Even though there is no “grandfathering in,” OSHA has been lenient for the past two years. “But that is going to change,” warned Wilkerson, who said he has heard firsthand from several inspectors. “Most have just been slapping wrists so far, but I’ve heard of a few citations being written and people being shut down. The fines are coming. They’re making cranes a priority as 2014 draws closer.”
Why are OSHA inspectors soon to be riding herd on cranes? It’s all about saving lives and reducing injuries. The final standard is expected to prevent 22 fatalities and 175 non-fatal injuries each year, the government agency estimated.
So far as the operator certification component is concerned, Wilkerson advised not to procrastinate and wait until the last minute. “Remember,” he stressed, “it’s not just the sign industry that needs this training. The lines will get longer as this year goes on.”
Editor’s note: Answers to frequently asked questions can be found online: www.osha.gov/cranes-derricks/faq.html
4 New Requirements
According to OSHA, signage installers need to keep in mind these four requirements:
- a pre-erection inspection of tower crane partsuse of synthetic slings in accordance with the manufacturer’s instructions during assembly/disassembly work
- assessment of ground conditions
- qualification or certification of crane operators; and
- procedures for working in the vicinity of power lines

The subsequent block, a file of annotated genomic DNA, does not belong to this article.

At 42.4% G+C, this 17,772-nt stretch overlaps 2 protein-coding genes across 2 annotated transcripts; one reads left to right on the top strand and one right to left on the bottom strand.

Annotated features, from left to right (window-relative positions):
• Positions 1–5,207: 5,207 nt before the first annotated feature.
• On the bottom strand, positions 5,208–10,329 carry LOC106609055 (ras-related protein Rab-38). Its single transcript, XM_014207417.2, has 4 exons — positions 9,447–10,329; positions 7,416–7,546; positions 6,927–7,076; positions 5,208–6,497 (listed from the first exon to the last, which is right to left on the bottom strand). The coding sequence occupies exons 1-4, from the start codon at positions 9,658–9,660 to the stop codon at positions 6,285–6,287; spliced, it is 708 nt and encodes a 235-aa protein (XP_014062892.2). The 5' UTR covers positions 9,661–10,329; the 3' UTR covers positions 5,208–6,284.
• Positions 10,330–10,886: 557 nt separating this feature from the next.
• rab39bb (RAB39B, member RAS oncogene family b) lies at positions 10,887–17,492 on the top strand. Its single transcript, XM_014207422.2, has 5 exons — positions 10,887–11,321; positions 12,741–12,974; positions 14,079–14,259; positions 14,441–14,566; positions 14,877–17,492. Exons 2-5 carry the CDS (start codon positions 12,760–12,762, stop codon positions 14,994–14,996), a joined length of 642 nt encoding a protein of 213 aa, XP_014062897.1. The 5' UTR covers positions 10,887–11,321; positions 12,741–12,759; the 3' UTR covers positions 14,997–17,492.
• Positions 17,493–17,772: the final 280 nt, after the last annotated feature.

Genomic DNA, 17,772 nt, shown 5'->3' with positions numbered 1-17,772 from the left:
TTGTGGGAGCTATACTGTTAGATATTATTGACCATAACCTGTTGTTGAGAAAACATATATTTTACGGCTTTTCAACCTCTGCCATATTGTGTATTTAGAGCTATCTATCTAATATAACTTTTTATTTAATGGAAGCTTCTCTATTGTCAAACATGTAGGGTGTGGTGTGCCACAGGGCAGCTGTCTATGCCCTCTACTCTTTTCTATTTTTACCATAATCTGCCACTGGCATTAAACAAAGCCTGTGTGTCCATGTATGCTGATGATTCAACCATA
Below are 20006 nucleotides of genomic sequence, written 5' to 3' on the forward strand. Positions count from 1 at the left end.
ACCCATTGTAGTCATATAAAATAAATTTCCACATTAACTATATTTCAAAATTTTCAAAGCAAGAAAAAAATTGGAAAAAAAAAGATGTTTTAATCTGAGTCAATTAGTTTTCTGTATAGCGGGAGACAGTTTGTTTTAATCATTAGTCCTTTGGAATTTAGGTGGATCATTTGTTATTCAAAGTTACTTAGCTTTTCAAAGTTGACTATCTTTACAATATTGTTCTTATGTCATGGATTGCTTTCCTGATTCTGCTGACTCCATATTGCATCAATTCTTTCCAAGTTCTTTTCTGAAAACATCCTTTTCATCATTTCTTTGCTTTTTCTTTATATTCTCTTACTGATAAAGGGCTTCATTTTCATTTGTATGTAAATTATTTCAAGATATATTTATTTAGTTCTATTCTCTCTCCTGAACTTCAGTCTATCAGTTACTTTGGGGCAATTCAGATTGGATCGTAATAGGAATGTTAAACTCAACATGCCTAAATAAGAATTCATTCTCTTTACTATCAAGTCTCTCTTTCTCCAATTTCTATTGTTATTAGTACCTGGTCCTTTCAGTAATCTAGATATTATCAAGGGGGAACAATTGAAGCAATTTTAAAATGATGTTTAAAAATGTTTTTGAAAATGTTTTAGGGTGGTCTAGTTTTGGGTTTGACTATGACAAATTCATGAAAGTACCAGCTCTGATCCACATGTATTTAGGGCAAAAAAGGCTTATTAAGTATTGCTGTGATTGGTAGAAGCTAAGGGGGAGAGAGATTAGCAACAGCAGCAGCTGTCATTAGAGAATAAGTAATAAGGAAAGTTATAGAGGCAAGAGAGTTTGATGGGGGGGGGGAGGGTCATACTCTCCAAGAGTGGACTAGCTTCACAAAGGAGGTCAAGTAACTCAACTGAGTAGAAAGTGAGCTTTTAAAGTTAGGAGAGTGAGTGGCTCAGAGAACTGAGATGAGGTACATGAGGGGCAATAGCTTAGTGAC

Crane Operator Training
OSHA’s Cranes and Derricks in Construction Rule 29 CFR Part 1926 requires that every crane operator be certified by November 10, 2014.
The International Sign Association (ISA) Crane Training program includes three days of training followed by a Core Written Exam, a Telescopic Boom Crane – Fixed Cab (TSS) Specialty Written Exam, and a Telescopic Boom Crane – Fixed Cab (TSS) Practical Exam allowing companies to comply with the new requirements.
Cost includes written and practical exam fees and all training materials:
ISA Member Rate: Early Bird Registration (15 days prior to first day of event): $995; Registration 14 days prior to first day of event: $1045
Nonmember Rate: Early Bird Registration (15 days prior to first day of event): $1495; Registration 14 days prior to first day of event: $1545
Training courses also include Signal Person and Rigger Certification.
Download and complete the ISA Crane Training Registration Form and return to ISA, via fax to (703) 836-8353, email to firstname.lastname@example.org or mail at ISA, 1001 N. Fairfax Street, Suite 301, Alexandria, VA 22314.
Tom’s Left Foot
Building damage is bad enough but when truck operators, employees, or innocent bystanders get injured, safety violations are far from a laughing matter. Just ask Tom Neuhengen.
Neuhengen, a 30-year-old staff sergeant in the Wisconsin National Guard, survived two tours in Iraq but almost lost his left foot last fall when a 58,000-pound forklift knocked him down and ran over it on September 18, 2012. The accident happened during a booth teardown at the biennial International Manufacturing Technology Show at McCormick Place, Chicago.
“After four surgeries and the use of leeches to keep blood circulating, doctors saved most of the foot, but Neuhengen lost his left heel,” the Chicago Tribune reported in late November. It could be at least a year and another operation before he can walk again, said Neuhengen, who resides in Cudahy, WI, near Milwaukee, and is the spare parts manager for Hermle Machine Co. Surgeons reconstructed the foot using his thigh muscle and skin.
In question are new union rules allowing for smaller work crews. Neuhengen told the Tribune the forklift that hit him had a crew of one, with no spotters. An OSHA investigation is under way as is a $350,000+ lawsuit alleging negligence against the lift-truck driver, subcontractors, and the Metropolitan Pier and Exposition Authority, which is the state agency that owns McCormick Place.